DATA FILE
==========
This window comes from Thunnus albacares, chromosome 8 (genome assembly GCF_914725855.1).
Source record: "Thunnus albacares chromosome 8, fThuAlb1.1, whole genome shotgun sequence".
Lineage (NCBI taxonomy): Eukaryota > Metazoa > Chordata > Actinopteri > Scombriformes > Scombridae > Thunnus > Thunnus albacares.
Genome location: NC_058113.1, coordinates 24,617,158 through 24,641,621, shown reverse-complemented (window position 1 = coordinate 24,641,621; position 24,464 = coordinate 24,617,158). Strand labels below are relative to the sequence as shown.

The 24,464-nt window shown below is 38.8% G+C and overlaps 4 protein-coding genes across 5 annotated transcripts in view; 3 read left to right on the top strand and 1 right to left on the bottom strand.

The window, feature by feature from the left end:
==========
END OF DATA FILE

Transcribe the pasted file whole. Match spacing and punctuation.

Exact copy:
This window comes from Thunnus albacares, chromosome 8 (genome assembly GCF_914725855.1).
Source record: "Thunnus albacares chromosome 8, fThuAlb1.1, whole genome shotgun sequence".
Lineage (NCBI taxonomy): Eukaryota > Metazoa > Chordata > Actinopteri > Scombriformes > Scombridae > Thunnus > Thunnus albacares.
Genome location: NC_058113.1, coordinates 24,617,158 through 24,641,621, shown reverse-complemented (window position 1 = coordinate 24,641,621; position 24,464 = coordinate 24,617,158). Strand labels below are relative to the sequence as shown.

The 24,464-nt window shown below is 38.8% G+C and overlaps 4 protein-coding genes across 5 annotated transcripts in view; 3 read left to right on the top strand and 1 right to left on the bottom strand.

The window, feature by feature from the left end: